Tuesday, March 08, 2016

March- Women’s history month
March 8- March 8-14
March 8 is International Women’s Day and March 8-14 is National Catholic Sisters

March 8 is International Women’s Day

International Women’s Day (IWD),  is a celebration of respect, appreciate and love towards women and to celebrate women’s economic, political and social achievements. 
 It is also meant to bring out political and social awareness of the struggles of women world-wide.
The earliest observance of a day like this was on 1909 in New York organized by the Socialist Party of America in remembrance of the 1908 strike of the International Ladies’ Garment Workers Union.  Inspired by the American socialists, German and communist women socialists and in a conference in 1910, 100 women from 17 countries decided to promote equal rights for women including suffrage.  In 1911, IWD was marked with demonstrations around the world. In 1917 there was an IWD demonstration in St. Petersburg which lead to the February Revolution. In the West, we first began observing International Woman’s Day in 1977 after the United Nations General Assembly invited members to proclaim March 8 as the United Nations Day for women’s rights and world peace. Theme this year:   Pledging for Parity
Everyone - men and women - can pledge to take a concrete step to help achieve gender parity more quickly - whether to help women and girls achieve their ambitions, call for gender-balanced leadership, respect and value difference, develop more inclusive and flexible cultures or root out workplace bias. Each of us can be a leader within our own sphere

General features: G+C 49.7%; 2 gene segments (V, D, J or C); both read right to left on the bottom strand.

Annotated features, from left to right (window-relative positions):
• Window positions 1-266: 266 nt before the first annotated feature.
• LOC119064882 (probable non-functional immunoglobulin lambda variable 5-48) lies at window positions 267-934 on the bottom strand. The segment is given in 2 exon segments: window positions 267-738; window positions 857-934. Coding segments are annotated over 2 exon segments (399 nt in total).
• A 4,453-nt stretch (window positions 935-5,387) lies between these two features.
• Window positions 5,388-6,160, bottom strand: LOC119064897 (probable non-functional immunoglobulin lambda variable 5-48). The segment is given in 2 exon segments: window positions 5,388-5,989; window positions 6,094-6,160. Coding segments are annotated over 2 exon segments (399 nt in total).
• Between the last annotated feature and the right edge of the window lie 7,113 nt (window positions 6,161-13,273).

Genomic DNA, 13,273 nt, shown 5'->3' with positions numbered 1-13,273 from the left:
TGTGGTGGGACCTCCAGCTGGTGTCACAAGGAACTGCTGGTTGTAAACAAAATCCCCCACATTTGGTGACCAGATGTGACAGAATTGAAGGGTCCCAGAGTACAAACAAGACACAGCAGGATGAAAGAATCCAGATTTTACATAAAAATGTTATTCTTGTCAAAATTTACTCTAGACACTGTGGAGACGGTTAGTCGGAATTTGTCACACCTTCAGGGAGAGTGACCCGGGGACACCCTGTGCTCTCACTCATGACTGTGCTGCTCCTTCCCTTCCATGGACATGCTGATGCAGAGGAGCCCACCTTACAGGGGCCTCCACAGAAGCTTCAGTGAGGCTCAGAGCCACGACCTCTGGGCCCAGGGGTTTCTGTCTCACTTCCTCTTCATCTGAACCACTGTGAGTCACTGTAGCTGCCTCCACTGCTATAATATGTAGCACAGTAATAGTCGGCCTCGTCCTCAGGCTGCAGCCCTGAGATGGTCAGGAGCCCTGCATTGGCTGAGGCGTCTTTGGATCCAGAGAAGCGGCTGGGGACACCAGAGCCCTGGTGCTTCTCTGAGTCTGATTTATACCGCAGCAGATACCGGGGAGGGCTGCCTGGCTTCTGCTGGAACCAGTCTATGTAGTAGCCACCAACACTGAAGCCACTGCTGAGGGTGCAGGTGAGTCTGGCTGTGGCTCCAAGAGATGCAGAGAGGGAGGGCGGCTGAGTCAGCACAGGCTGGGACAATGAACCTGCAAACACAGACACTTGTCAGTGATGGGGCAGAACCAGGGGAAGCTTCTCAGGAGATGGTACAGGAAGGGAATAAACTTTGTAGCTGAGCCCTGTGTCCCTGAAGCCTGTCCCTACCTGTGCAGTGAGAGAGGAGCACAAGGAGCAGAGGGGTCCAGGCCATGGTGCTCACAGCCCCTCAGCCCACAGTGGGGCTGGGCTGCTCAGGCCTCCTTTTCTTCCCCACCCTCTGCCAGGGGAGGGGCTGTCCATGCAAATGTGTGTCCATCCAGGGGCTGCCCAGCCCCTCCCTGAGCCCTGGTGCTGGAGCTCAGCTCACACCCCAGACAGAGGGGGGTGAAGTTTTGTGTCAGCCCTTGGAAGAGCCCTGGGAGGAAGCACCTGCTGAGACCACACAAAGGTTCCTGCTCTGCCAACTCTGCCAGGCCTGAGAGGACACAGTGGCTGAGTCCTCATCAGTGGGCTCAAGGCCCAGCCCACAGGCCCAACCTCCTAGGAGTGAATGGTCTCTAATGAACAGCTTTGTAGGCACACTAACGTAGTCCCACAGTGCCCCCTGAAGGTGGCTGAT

March 8-14 is National Catholic Sisters Week.

 National Catholic Sisters Week began in 2014 at St. Catherine University, St. Paul, Minnesota.  It was meant to bring together college women and religious sisters to discuss religious life, pray and reflect on the call of young women in the Church today.
 This year, 2016 “is the first time that NCSW is an annual celebration that takes place from March 8–14. Created to honor women religious, it is a series of events that instruct, enlighten, and bring greater focus to the lives of these incredible women. It’s our chance to recognize all they have done for us. It’s also our hope that as more young women learn about women religious, more will choose to follow their example.”
Molly Dever Hazelton and Mary Soher, OP, the co-executive directors of NCSW
expressed their hope that:
“the relationship-building aspect of the project synthesized into the social media/digital world
will enable young women who may be unaware of their call to religious life to attune themselves to hearing God’s voice.”

Each religious congregation has its own way of expressing its charism.
The Sisters of the Resurrection is
“Through the Cross and Death to Resurrection and Glory.” 
Think about it.

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